Furthermore, the Framework stated that ICAP sponsors “…are committed … to revisiting this research, with a view to reporting on how the issues have changed and how the role of the industry has evolved, five years from now.” A separate report on the Framework was included in the 2005 volume Corporate Social Responsibility and Alcohol: The Need and Potential for Partnership. The progress achieved to date should be seen as a beginning, since ICAP sponsors remain committed to expanding their social responsibility efforts in markets where they are active.
The beverage alcohol industry’s social responsibility activities can best be described in two parts. First, there are activities that pertain to alcohol itself. Beverage alcohol, when consumed responsibly, can be part of a balanced, healthy lifestyle; but, when consumed inappropriately, it has the potential for serious harm. This has led members of the beverage alcohol industry, especially within the past decade, to form separate organizations—social aspects organizations (SAOs)—whose sole function is to promote responsible drinking.
Over the years, industry members have funded innovative campaigns, especially to deter alcohol-impaired driving and underage drinking. They have also supported peer-reviewed alcohol research that increases the understanding of alcohol’s positive and negative consequences. The impact of such initiatives has been sustained over time. In the past 12 years, significant decreases in alcohol-impaired driving fatalities are evident in Australasia, Europe, and the United States. Although other factors beyond industry initiatives are clearly significant in helping to reduce drink-driving problems, the industry’s contribution is noteworthy and significant. Major alcohol producers have effective company advertising codes and support self-regulatory and independent mechanisms to attempt to ensure that advertising is directed to the target market—the consumer of legal drinking age—and that it does not appear to condone inappropriate drinking behavior.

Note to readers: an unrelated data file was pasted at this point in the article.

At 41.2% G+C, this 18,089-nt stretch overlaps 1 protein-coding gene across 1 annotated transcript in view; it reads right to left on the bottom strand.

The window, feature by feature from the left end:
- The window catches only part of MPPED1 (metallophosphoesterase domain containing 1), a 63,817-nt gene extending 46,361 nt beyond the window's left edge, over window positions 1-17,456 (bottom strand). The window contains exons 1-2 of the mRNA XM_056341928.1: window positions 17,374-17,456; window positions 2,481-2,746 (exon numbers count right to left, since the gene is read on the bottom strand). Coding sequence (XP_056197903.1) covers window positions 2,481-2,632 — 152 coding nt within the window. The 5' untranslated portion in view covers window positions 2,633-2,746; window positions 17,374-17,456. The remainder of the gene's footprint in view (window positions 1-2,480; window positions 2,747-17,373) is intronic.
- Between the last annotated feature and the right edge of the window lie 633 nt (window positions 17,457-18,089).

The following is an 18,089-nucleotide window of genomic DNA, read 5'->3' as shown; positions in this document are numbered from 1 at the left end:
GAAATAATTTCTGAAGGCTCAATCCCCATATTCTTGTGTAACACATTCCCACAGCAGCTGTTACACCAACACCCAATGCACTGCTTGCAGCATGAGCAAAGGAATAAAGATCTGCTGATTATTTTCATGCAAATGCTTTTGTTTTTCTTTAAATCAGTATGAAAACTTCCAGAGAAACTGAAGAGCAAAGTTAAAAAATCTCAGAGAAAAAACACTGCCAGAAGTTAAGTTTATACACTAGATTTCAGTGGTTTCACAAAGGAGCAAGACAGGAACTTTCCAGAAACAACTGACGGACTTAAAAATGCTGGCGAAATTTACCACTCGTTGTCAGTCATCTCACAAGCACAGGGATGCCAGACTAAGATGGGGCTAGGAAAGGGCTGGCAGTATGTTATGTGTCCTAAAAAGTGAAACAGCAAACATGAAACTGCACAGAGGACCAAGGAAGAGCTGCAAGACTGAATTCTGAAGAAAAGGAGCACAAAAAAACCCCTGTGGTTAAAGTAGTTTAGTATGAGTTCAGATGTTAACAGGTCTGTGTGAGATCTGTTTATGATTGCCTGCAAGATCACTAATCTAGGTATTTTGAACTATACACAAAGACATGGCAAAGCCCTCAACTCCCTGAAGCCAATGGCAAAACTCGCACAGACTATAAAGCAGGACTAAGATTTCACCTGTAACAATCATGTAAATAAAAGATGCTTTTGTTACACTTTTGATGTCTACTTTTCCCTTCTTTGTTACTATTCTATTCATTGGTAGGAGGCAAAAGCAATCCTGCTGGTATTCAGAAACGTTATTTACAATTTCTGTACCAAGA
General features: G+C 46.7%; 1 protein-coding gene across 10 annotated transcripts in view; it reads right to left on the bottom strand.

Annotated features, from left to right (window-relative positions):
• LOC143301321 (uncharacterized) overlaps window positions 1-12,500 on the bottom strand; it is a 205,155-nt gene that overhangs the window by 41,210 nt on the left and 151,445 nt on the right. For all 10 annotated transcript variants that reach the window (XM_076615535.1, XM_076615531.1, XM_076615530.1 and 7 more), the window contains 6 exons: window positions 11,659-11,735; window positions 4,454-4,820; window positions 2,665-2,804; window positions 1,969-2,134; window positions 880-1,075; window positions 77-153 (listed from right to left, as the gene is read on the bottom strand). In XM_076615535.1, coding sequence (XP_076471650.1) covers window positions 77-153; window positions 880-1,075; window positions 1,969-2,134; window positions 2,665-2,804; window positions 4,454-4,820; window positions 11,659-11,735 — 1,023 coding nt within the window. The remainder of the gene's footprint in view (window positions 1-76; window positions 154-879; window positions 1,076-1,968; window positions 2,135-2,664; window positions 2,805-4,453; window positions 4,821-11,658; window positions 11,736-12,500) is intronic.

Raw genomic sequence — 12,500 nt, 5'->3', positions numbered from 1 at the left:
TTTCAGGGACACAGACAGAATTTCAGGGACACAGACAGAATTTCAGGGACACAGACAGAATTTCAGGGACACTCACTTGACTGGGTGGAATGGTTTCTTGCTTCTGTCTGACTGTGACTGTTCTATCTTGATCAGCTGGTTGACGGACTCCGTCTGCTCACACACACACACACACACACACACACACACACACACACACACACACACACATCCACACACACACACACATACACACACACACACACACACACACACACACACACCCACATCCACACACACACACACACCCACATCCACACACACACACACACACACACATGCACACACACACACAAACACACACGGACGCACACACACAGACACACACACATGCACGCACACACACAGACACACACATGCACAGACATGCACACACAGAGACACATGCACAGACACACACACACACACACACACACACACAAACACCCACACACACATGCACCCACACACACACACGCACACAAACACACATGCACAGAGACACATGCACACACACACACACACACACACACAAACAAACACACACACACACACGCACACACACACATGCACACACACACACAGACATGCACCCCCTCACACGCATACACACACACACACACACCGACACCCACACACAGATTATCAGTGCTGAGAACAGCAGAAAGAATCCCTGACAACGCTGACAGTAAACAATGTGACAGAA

The second part of the industry’s corporate responsibility activities relates to the bigger picture. The beverage alcohol industry recognizes that good corporate citizenship is more than ensuring that its products are used safely and responsibly. It also entails balancing the needs of its employees for a safe and rewarding job, improving the environment in which they work, and positively engaging the wider culture in which they operate, with the needs of shareholders for a fair return on investment.
In practice, this means that most major alcohol producers comply with or exceed government requirements and international norms governing the environmental impact of products through improvements in water use, packaging, emission of greenhouse gases and hazardous substances, energy use, solid waste management, and transport. High standards are set regarding their business conduct and that of their partners, and they support a host of cultural and educational activities in the communities where they operate.
CSR efforts by the beverage alcohol industry are supported in mature and emerging markets, at the local, national and international levels, and in partnership with a variety of stakeholders from the public and private sectors. By investing in CSR, companies are investing in sustainability and broader economic, social, and environmental goals. CSR remains a beaming light of success for improving the role of business in society—but is also an ongoing challenge to which companies must remain vigilant, especially in emerging markets.